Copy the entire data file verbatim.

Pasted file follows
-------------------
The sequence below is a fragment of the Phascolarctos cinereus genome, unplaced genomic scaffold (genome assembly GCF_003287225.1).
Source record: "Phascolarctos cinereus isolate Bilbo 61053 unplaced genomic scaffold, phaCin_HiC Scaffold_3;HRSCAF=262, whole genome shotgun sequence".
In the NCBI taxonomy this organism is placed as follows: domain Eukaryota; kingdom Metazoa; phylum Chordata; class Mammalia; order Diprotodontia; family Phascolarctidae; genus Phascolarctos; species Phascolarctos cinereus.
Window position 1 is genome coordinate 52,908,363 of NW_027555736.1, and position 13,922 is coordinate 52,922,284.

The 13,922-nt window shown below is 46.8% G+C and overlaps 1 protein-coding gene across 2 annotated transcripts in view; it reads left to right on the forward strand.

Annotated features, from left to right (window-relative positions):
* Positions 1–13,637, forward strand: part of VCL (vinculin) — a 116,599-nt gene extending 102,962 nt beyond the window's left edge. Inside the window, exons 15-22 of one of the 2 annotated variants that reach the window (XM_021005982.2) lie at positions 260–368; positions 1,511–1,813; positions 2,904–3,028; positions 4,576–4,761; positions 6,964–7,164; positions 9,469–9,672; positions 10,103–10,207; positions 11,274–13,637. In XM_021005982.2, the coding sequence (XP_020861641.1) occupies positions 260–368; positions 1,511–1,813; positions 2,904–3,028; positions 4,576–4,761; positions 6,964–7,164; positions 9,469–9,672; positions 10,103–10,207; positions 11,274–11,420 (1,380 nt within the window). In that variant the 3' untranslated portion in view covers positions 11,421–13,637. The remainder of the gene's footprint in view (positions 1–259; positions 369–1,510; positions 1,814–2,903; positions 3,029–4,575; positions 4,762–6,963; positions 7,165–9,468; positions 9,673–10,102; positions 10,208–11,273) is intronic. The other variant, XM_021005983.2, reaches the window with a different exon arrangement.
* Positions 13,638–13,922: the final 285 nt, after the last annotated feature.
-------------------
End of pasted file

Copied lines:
The sequence below is a fragment of the Phascolarctos cinereus genome, unplaced genomic scaffold (genome assembly GCF_003287225.1).
Source record: "Phascolarctos cinereus isolate Bilbo 61053 unplaced genomic scaffold, phaCin_HiC Scaffold_3;HRSCAF=262, whole genome shotgun sequence".
In the NCBI taxonomy this organism is placed as follows: domain Eukaryota; kingdom Metazoa; phylum Chordata; class Mammalia; order Diprotodontia; family Phascolarctidae; genus Phascolarctos; species Phascolarctos cinereus.
Window position 1 is genome coordinate 52,908,363 of NW_027555736.1, and position 13,922 is coordinate 52,922,284.

The 13,922-nt window shown below is 46.8% G+C and overlaps 1 protein-coding gene across 2 annotated transcripts in view; it reads left to right on the forward strand.

Annotated features, from left to right (window-relative positions):
* Positions 1–13,637, forward strand: part of VCL (vinculin) — a 116,599-nt gene extending 102,962 nt beyond the window's left edge. Inside the window, exons 15-22 of one of the 2 annotated variants that reach the window (XM_021005982.2) lie at positions 260–368; positions 1,511–1,813; positions 2,904–3,028; positions 4,576–4,761; positions 6,964–7,164; positions 9,469–9,672; positions 10,103–10,207; positions 11,274–13,637. In XM_021005982.2, the coding sequence (XP_020861641.1) occupies positions 260–368; positions 1,511–1,813; positions 2,904–3,028; positions 4,576–4,761; positions 6,964–7,164; positions 9,469–9,672; positions 10,103–10,207; positions 11,274–11,420 (1,380 nt within the window). In that variant the 3' untranslated portion in view covers positions 11,421–13,637. The remainder of the gene's footprint in view (positions 1–259; positions 369–1,510; positions 1,814–2,903; positions 3,029–4,575; positions 4,762–6,963; positions 7,165–9,468; positions 9,673–10,102; positions 10,208–11,273) is intronic. The other variant, XM_021005983.2, reaches the window with a different exon arrangement.
* Positions 13,638–13,922: the final 285 nt, after the last annotated feature.